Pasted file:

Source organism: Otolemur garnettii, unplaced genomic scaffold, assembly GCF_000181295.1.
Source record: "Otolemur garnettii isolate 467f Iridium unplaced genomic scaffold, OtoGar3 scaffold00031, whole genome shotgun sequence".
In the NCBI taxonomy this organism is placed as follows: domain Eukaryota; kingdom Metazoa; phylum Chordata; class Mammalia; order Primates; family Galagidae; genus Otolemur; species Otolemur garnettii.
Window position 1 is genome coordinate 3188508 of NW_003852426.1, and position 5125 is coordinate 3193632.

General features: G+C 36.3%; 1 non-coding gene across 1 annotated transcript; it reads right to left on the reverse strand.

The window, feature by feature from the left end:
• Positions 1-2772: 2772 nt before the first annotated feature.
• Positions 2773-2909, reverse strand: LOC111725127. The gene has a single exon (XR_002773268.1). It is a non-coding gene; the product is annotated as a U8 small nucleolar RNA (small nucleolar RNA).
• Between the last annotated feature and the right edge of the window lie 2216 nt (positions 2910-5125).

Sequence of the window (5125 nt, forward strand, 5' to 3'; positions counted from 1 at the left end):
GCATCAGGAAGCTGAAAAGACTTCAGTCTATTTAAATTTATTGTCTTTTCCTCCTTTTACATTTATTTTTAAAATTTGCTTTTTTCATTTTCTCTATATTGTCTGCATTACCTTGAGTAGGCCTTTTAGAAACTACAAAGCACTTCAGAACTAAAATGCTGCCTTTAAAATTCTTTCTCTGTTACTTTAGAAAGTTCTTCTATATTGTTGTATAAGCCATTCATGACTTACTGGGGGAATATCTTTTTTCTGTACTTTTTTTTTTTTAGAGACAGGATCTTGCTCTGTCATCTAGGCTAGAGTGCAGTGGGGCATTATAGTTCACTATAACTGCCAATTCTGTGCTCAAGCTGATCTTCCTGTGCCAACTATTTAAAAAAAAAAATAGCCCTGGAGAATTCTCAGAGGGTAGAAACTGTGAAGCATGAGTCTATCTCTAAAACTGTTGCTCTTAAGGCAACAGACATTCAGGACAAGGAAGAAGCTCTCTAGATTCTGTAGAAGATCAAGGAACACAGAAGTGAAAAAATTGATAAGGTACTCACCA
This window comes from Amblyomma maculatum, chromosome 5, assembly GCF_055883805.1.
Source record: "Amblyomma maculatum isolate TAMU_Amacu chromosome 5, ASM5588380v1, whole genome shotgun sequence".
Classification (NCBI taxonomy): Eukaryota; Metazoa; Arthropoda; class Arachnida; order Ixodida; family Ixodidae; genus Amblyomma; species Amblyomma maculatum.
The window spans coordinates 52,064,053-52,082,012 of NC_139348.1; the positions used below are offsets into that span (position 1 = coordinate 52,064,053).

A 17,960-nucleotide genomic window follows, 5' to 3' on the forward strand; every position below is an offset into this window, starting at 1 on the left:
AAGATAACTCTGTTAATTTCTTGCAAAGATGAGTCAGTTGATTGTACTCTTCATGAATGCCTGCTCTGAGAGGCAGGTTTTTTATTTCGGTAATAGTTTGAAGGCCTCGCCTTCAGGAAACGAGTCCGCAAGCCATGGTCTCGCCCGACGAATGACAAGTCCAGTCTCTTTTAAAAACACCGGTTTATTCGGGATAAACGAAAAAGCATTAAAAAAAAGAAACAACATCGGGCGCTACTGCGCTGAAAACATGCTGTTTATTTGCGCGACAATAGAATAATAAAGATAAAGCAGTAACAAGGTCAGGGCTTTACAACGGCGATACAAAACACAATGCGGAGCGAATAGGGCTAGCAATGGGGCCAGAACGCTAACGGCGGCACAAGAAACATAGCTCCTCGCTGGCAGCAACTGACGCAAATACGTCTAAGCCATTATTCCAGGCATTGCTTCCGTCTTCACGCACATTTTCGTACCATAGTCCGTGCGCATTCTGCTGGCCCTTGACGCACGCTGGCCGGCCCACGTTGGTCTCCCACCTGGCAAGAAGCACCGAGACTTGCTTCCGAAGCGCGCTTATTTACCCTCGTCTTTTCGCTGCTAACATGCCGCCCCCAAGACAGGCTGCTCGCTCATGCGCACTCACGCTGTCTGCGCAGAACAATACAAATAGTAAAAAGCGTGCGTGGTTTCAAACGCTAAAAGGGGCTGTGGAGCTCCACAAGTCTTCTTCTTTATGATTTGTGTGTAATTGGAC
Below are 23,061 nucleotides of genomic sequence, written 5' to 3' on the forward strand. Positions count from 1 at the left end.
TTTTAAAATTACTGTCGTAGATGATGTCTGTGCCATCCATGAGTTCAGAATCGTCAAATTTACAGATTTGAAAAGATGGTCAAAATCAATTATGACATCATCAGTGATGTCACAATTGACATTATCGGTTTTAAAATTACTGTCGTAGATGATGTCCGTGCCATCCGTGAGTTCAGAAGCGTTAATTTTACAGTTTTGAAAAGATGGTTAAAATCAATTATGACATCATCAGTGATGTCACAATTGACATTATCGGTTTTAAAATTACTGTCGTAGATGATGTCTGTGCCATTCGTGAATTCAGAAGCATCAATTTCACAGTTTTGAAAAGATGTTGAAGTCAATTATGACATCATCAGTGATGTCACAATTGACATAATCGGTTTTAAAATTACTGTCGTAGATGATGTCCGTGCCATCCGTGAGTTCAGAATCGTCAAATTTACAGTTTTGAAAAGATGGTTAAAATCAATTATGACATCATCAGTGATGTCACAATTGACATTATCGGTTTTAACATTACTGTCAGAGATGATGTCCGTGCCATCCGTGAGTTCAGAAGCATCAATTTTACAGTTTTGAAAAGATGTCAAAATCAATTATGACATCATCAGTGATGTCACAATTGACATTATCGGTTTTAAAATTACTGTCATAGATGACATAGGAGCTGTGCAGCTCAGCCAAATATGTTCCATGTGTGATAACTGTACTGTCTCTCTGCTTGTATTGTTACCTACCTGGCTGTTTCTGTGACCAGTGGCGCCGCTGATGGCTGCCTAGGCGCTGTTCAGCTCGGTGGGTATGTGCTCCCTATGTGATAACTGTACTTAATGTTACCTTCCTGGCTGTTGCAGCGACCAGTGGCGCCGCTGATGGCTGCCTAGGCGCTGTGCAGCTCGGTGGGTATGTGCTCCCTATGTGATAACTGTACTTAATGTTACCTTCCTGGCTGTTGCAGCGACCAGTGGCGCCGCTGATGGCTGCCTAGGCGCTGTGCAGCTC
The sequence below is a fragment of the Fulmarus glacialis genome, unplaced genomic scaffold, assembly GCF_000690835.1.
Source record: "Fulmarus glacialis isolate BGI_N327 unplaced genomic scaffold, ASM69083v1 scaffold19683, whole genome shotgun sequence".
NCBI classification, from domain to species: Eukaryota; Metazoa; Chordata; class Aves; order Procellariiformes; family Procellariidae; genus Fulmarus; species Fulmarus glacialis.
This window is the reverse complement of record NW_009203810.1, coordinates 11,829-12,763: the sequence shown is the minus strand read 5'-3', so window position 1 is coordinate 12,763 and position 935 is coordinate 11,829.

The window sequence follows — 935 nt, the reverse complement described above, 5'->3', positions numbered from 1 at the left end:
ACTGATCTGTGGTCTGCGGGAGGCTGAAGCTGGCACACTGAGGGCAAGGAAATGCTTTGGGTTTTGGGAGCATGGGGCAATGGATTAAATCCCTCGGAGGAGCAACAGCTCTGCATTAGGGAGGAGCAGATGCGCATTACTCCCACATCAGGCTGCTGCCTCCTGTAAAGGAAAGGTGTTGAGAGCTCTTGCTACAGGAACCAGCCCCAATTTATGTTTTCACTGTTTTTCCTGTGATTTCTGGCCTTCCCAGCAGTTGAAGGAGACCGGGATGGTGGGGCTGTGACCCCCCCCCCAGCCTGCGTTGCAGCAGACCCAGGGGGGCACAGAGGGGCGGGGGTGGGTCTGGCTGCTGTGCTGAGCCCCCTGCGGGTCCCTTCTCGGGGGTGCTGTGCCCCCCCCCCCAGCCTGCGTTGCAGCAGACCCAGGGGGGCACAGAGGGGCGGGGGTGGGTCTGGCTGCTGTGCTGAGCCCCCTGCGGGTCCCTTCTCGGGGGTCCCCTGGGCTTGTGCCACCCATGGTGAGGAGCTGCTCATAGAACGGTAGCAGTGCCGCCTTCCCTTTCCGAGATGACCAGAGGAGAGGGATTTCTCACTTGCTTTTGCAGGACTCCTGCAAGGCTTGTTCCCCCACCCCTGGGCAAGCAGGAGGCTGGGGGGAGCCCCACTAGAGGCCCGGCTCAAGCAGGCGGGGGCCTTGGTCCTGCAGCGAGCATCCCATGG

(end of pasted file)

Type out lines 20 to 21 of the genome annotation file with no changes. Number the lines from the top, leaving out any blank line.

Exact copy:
The sequence below is a fragment of the Fulmarus glacialis genome, unplaced genomic scaffold, assembly GCF_000690835.1.
Source record: "Fulmarus glacialis isolate BGI_N327 unplaced genomic scaffold, ASM69083v1 scaffold19683, whole genome shotgun sequence".